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Subject: Fwd: Re: [security-services] FW: Comment from: Nicolas.Williams@sun.com
Note: forwarded message attached.
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- From: prateek mishra <email@example.com>
- To: prateek mishra <firstname.lastname@example.org>, Nicolas.Williams@sun.com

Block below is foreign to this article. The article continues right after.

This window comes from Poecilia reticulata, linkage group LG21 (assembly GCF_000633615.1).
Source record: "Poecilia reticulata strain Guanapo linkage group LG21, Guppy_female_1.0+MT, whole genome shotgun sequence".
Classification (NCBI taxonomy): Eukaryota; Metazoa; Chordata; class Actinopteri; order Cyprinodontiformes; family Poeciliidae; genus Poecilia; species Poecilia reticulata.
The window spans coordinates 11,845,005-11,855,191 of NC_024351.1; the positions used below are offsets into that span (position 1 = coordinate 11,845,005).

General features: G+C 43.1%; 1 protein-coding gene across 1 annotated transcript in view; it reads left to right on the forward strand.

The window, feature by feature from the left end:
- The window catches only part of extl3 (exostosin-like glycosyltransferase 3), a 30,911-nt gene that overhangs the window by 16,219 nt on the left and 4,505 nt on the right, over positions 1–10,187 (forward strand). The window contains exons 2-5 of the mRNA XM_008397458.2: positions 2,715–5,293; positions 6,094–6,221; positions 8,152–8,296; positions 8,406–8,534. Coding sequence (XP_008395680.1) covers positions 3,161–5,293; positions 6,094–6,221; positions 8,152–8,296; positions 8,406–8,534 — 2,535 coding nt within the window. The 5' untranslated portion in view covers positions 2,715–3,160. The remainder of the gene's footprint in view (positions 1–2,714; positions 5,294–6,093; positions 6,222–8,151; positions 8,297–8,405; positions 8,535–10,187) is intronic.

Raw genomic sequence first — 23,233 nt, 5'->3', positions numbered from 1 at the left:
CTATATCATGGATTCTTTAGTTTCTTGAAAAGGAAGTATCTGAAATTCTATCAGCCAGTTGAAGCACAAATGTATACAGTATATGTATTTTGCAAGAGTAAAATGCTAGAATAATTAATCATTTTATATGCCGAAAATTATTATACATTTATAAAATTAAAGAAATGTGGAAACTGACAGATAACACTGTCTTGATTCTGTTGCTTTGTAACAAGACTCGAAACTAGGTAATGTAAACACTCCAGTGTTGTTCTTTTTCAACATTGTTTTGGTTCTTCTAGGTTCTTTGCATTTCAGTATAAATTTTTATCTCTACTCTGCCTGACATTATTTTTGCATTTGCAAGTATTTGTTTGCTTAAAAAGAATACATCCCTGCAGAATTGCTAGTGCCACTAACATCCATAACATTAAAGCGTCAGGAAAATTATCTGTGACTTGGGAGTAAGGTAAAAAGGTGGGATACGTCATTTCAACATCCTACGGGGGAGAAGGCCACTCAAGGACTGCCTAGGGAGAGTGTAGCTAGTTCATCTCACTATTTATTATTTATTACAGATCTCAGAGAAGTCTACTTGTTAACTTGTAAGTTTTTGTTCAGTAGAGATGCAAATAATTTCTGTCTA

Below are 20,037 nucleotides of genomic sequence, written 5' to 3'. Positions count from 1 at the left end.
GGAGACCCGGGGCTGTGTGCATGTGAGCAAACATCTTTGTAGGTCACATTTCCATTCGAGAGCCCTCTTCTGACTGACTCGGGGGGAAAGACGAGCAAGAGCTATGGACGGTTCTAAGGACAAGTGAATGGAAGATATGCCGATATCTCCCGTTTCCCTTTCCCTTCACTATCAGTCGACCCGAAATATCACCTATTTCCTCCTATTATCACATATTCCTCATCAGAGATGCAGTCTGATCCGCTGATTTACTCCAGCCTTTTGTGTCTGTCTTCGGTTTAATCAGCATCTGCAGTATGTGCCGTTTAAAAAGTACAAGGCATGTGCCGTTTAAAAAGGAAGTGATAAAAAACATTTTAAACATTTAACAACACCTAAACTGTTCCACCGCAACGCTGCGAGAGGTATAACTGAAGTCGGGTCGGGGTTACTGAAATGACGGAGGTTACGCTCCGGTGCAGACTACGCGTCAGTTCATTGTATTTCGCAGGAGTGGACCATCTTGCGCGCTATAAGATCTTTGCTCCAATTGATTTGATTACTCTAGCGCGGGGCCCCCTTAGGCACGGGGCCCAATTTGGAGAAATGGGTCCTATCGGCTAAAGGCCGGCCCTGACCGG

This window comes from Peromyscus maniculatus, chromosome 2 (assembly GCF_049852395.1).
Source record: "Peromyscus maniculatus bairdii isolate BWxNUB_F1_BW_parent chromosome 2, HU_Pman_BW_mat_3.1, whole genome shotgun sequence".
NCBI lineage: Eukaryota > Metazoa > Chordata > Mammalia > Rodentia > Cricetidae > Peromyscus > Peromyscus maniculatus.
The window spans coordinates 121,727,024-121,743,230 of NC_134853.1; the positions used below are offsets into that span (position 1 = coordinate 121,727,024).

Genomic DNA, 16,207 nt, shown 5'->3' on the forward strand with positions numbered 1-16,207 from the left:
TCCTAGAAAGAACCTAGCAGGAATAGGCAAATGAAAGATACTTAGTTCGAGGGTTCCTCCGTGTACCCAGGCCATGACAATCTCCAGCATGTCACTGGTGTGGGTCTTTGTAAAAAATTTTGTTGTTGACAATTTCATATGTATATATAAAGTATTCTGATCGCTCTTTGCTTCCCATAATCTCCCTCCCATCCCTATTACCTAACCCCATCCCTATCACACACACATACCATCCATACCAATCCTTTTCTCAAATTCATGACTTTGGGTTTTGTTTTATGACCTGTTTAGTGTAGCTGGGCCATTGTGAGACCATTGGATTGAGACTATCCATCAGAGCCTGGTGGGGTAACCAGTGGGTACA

- Date: Thu, 13 Jan 2005 23:08:33 -0800 (PST)Hi Nicolas, Thanks for your note. We are starting to freeze the specification, so I made a quick pass thru your comments and have no doubt missed some key points. > > - Core > > - The Kerberos V name syntax is not that given > here. Sam Hartman > suggests that a reference to RFC1964 for a string > syntax would be good. [Prateek] Just to make sure I understand your comment: you are proposing to RFC1964 instead of RFC1510 as the former provides an explicit definition of the syntax of a (string) Kerberos Principal Name Form. [\Prateek] > > - Keying > > - How is key material obtained for encrypting > or > signing SAML > elements? My impression is that if one has a > certificate suitable for > XMLsig then one can use send wrapped ephemeral keys > or > key transport or > agreement and then encrypt, and/or one can just sign > with the cert. But > this did not seem to be explicitly mentioned in the > SAML2 drafts -- > perhaps it's just that I've not read them carefully. > [Prateek] Discussion of trust-establishment and key management were not included within scope of SAML 2.0. While it would be helpful to have some additional material in this space, I don't believe there are any open issues here. [\Prateek] > - Message authentication > > - XMLenc does not really provide for message > authentication, > therefore it really must be used in conjunction with > XMLsig. Section 6 > should not merely say that XML signatures and > encryption "MAY" be > combined. The security considerations doc doesn't > even mention this, or so it > seems given its table-of-contents. Again, maybe > I've > only made > too-cursory a reading of these documents. > [Prateek] I believe you will find this information is the protocol section of core, as well as the profile, binding and conformance specifications. These specifications describe various forms of authentication (channel, DSIG, other) that are mandatory in various contexts. Section 6 only provides some general guidelines for SAML use of signing over and above those available in XML-DSIG. [\Prateek] > - channel binding issues > > - When relying on non-SAML-based channels for > session security > there may be security considerations issues relating > to the possibility > that the end-points of the two channels may be > different -- i.e., just > saying "use TLS" does not mean that there will not > be > MITMs in a SAML > exchange. Similar issues have come up at the IETF > w.r.t. SASL and TLS, > for example. > [Prateek] I am not sure of the specific change you are suggesting here. Is there language regarding use of SSL/TLS that we should change? [\Prateek] > - Sec. Cons., section 18.104.22.168 > > Requiring that initiators sign initial messages > does not necessarily > significantly reduce the responder work load that > malicious initiators > can cause since, presumably, the responder would > have > to validate the > signature. > [Prateek] Agreed, but the notion here is that malicious initiators are forced to work harder if signatures are required. Responders are less affected as signing is generally considered to be more computation-intensive than its validation. I believe this is precisely what the text states: "In addition to the benefits gained from client authentication discussed in Section 22.214.171.124, requiring a signed request also lessens the order of the asymmetry between the work done by requester and responder. The additional work required of the responder to verify the signature is a relatively small percentage of the total work required of the responder, while the process of calculating the digital signature represents a relatively large amount of work for the requester. Narrowing this asymmetry decreases the risk associated with a DOS attack." [541-545] [\Prateek] > - Conformance, section 4.2 > > Ciphers are listed, but cipher modes aren't, and > no > reference to an > XML encryption specification is given. This is at > least obnoxious, in > that one has to hunt down the reference to obtain > the > additional > information. The reference to key transport > algorithms also seems strange > given the lack of discussion of keying in the core > document. The XMLenc > spec has many more required algorithms, but section > 4.2 is not clear as > to whether all of XMLenc's requirements are > applicable > to SAML2 > conformance or not. [Prateek] I will add the missing reference to XML-ENC. There is no intent here of superseding or modifying XML-ENC. Re-reading the text, I have to agree that it sounds odd, I will have to review the original source from the list archives. Maybe this should be written as a non-normative note, more of a reminder to implementors (Recall that XML-ENC etc.) than a mandatory ("MUST") requirement. [\Prateek] > > - There really should be an IETF<->OASIS liason. > > SAML specs use RFC2119 and seem to stick to some > IETF I-D guidelines > (e.g., normative/informative reference split, > etc...); > certainly they > reference many IETF RFCs. Further, I can imagine > that > folks will desire > to transport SAML assertions in PKIX extensions, > Kerberos V > authorization data / ticket extensions, Kerberos V > AP > exchange authorization data > / extensions, etc... A liason may prove useful. > [Prateek] Agreed, without a doubt liason would be helpful, volunteers are solicited :-) [\Prateek] > - More examples would be appreciated. > > [Prateek] As above :-) [\Prateek] > > --------------------------------------------------------------------- > To unsubscribe, e-mail: > email@example.com > For additional commands, e-mail: > firstname.lastname@example.org > >--- End Message ---